Upon the request of community leaders in San Antonio, Singalong (Zone 81), a seminar on drug abuse prevention and control was organized in the area. Representatives of various agencies were invited to talk on the different aspects of the problem and what these agencies are doing to prevent drug abuse. An off shoot of this seminar was the realization by the community leaders themselves of the need for a planned programme to be integrated with existing community development projects. Thus, the Narcotics Foundation of the Philippines, Inc., took the initiative of employing a community co-ordinator to assist in the planning and co-ordination of activities for youth, parents, and community leaders.

The project started with a total community study to determine the socio-cultural and demographic characteristics of the community, the leadership patterns, the resources and facilities available and other data which have implications on the development of a community drug abuse prevention education programme. With the information obtained from the community study, the leaders became more aware of the needs and problems of the community as well as the needs and interests of young people.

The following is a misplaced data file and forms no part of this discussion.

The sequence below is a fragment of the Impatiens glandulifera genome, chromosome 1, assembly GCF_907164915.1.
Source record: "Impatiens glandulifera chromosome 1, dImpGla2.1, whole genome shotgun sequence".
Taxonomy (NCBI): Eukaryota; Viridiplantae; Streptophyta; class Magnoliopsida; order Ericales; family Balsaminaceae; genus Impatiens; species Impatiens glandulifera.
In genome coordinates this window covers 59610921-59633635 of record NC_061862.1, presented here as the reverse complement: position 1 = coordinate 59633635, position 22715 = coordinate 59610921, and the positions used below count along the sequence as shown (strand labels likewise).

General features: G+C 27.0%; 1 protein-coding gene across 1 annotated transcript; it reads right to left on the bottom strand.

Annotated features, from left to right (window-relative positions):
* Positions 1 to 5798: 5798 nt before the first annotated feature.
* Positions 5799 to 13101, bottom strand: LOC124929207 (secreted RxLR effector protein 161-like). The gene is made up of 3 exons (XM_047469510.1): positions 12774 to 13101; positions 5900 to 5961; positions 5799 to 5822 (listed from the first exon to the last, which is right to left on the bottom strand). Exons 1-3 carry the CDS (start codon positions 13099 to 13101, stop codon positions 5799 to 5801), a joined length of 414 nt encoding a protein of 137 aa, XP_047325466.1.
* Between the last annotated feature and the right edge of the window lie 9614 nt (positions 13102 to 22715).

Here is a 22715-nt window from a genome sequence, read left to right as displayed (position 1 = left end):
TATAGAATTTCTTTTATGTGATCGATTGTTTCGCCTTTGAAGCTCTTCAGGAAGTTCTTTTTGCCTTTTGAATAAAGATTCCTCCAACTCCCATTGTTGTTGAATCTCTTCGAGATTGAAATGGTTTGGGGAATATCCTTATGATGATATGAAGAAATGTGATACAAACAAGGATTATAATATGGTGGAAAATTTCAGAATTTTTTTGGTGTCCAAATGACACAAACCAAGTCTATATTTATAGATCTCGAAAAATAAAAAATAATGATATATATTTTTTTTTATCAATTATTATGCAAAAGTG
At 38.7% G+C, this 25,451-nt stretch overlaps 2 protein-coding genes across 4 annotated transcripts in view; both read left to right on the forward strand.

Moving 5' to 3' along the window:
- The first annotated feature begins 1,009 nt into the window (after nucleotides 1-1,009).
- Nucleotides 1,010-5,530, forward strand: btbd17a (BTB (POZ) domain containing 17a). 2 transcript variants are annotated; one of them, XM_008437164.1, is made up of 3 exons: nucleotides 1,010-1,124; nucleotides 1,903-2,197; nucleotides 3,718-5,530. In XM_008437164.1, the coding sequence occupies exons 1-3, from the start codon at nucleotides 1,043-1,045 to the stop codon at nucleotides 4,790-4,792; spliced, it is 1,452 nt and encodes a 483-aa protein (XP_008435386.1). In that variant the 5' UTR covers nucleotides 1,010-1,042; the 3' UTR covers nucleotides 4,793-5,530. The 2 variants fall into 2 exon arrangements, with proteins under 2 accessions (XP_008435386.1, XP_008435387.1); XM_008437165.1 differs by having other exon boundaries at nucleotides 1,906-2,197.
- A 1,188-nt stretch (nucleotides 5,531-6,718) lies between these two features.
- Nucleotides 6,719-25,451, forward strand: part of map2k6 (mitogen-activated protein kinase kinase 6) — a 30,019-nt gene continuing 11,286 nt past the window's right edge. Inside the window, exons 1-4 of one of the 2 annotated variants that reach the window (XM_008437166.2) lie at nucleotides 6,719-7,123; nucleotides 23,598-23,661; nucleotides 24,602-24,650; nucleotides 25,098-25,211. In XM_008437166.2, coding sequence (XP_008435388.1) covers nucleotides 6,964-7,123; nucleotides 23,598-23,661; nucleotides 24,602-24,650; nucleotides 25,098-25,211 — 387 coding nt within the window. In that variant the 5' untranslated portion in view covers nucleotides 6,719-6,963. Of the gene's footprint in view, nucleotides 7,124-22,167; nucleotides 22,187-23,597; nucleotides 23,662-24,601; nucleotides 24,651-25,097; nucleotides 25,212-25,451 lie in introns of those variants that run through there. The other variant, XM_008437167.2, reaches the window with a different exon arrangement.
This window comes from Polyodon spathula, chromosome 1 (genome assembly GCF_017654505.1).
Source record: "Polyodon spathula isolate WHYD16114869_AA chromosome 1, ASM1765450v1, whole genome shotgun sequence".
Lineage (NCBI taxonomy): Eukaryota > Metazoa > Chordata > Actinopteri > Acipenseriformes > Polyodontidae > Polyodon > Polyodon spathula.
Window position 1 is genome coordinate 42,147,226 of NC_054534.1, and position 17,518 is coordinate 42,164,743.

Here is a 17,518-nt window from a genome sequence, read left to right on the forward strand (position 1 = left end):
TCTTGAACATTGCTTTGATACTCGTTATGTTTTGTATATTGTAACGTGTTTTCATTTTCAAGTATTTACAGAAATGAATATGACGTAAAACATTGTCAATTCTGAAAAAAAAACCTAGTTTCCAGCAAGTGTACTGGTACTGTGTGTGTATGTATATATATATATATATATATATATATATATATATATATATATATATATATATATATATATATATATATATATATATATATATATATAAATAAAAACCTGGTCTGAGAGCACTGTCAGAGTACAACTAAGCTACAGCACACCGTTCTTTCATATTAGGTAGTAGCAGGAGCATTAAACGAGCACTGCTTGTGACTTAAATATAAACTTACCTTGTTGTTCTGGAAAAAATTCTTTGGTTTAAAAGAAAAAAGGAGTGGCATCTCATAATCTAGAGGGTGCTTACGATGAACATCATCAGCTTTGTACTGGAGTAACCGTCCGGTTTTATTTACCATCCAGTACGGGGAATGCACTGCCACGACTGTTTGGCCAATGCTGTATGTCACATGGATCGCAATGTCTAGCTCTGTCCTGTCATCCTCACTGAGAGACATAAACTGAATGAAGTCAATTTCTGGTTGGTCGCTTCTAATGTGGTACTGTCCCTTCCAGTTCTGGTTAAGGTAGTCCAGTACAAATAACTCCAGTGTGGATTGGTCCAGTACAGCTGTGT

Among the activities that have been undertaken are:

  1. Organization of a youth co-ordinating council to co-ordinate all youth programmes and activities with the guidance of adult leaders (there are 10 youth organizations in the community);

  2. Organization of study groups for parents and young people on community projects (family planning, nutrition, green revolution, mothercraft, etc.);

  3. Organization of leadership training programmes (qualities of leadership and followership, how to conduct meetings, coping with change, human relations);

  4. Organization of sports tournaments and cultural presentations to channel the talents and energies of young people towards meaningful and worthwhile activities.

(2) Youth Civic Action Service

This programme which was initiated by the Drug Abuse Rehabilitation Network (DARN) and the Constabulary Anti-Narcotics Unit (CANU) is linked with the Youth Civic Action Programme (YCAP) of the Department of Education and Culture which requires every college student to render 120 hours of civic action work before graduation.